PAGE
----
I dare you not to smile watching a toddler eat seaweed salad.

Aaaaand I got to hold her hand a lot.

Holding hands with a child with Downs is like holding hands with a cheribum made of marshmallow.

Her hand is still newborn-soft....

...even though now it smells more like peanut butter slobber and Cheerios instead of Johnson & Johnson's.

Oh, and this week, I decided that she somehow grew even prettier in the Florida sun.

As if that could happen.

It's already kind of a crime against nature for a kid to be this cute.

Tuesday, August 19, 2014

Rules of Food


by Ava "mini" Clenney, 
as interpreted by Heather Clenney

I am willing to try anything once.... As long as it doesn't appear to be gelatinous.  It doesn't matter if the food item is something the majority of children gobble with gleeful abandon (Ex: mashed potatoes, pudding, yogurt, boogers).   A good rule of thumb is: if it slides, I will yarf.

If Honey Boo Boo Dog is present during mealtime, the pattern goes: a nib for me, the rest for you.  Exception: Cheerios, soup, tofu.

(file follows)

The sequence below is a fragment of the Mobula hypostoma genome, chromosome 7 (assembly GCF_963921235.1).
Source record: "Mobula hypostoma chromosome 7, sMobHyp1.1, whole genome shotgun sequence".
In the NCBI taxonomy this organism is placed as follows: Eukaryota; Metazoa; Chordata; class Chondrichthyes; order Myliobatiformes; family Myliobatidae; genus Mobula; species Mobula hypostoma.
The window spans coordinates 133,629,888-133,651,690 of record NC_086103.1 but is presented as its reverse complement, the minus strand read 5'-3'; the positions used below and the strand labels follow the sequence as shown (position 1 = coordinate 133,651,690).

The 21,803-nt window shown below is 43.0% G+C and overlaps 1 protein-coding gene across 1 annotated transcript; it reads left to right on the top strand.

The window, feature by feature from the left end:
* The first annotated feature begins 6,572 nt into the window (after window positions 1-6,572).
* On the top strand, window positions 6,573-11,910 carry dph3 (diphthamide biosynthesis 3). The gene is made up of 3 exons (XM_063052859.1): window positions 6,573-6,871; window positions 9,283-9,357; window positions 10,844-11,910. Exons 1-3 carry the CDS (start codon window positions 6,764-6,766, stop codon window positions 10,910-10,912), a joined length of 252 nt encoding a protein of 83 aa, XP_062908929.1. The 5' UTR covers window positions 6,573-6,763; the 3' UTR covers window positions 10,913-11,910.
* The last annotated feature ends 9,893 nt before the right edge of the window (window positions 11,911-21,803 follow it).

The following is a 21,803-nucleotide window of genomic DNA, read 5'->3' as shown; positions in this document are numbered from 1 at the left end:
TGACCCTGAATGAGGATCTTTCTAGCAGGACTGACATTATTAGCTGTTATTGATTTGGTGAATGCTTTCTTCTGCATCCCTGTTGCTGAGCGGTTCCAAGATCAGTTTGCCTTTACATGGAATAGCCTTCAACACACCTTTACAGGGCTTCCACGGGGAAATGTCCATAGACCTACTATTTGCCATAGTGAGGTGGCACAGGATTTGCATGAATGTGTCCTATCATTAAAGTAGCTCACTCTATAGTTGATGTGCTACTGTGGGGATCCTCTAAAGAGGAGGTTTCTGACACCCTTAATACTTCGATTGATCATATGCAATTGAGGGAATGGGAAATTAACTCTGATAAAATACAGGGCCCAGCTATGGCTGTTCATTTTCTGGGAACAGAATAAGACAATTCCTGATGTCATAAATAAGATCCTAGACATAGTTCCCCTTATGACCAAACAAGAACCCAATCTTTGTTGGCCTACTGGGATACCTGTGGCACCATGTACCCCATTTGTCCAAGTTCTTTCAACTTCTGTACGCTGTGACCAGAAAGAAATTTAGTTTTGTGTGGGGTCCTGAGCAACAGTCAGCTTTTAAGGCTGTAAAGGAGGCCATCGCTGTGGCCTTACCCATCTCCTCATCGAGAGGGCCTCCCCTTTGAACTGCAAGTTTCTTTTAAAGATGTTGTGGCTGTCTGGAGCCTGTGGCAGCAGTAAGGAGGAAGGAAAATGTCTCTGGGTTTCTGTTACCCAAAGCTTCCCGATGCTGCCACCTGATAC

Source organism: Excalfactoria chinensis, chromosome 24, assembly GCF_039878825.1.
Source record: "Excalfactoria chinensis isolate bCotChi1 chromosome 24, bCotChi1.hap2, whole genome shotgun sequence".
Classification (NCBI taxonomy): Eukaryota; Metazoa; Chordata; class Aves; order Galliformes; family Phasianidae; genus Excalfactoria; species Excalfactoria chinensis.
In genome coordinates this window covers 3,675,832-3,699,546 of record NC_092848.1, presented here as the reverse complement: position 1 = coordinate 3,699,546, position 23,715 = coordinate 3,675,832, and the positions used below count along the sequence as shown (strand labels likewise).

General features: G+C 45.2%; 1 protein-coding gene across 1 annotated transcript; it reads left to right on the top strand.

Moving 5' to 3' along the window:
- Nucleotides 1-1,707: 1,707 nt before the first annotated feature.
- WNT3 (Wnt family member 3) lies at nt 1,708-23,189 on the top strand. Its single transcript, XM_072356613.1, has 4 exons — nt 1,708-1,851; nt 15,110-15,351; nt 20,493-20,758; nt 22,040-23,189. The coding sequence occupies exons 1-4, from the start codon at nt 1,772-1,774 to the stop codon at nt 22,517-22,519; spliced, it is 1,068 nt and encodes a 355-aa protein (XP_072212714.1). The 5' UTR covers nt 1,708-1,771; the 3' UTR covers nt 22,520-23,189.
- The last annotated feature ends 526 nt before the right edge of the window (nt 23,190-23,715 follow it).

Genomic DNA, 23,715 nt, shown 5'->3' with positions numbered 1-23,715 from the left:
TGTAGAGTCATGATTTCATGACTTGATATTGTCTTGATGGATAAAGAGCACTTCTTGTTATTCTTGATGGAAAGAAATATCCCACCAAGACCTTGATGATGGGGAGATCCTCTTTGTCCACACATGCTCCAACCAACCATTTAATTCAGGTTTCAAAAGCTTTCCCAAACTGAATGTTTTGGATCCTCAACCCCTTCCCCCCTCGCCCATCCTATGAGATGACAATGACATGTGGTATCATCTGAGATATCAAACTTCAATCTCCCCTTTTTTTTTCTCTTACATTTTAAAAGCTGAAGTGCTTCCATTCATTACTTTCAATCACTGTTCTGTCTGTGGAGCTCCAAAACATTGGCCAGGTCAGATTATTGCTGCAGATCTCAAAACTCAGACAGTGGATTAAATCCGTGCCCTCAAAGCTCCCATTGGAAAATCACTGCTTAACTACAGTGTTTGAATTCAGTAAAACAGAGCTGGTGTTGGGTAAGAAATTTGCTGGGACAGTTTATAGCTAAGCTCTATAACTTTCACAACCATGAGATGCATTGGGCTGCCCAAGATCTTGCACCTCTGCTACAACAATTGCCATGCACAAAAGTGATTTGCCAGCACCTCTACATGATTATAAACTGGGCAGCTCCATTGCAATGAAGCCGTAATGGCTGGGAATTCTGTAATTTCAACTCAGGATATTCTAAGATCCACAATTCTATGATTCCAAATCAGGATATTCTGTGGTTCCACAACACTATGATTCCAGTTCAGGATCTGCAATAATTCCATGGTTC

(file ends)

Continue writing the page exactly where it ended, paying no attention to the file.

Condiments go in the hair.

Small, difficult-to-pick-up foods go in the floor.

Corn goes in the air vent.

In restaurants nice enough to offer cloth napkins, be polite and coy.  Eat the most sophisticated dishes with relish and flirt with the waiter and every senior citizen in the room.  Convince Mommy and Daddy you are a sweet angel pie when taken out to eat.

Be an unrestrainable food-flinging gorilla child at Taco Bell.

When possible, chase a bottle of milk with a few raw onion slices.  Insist on being passed around the table for a round of kisses.

Blueberries = body art.

Everything tastes better with your foot suspended in the air.

Get excited about vegetables!  They get excited about you.  They tell you so.... Loudly.  And stinkily.

Chocolate cupcakes make one free of all restraints of behavior and bedtime.  WHEEEEEEEEEEEEEEEEEEE!

There must not be more than three items on a high chair tray at a time.  Rid yourself of their presence forcefully and immediately.  Failure to do so may result in the reversal of Earth's polarity.  Best to be on the safe side.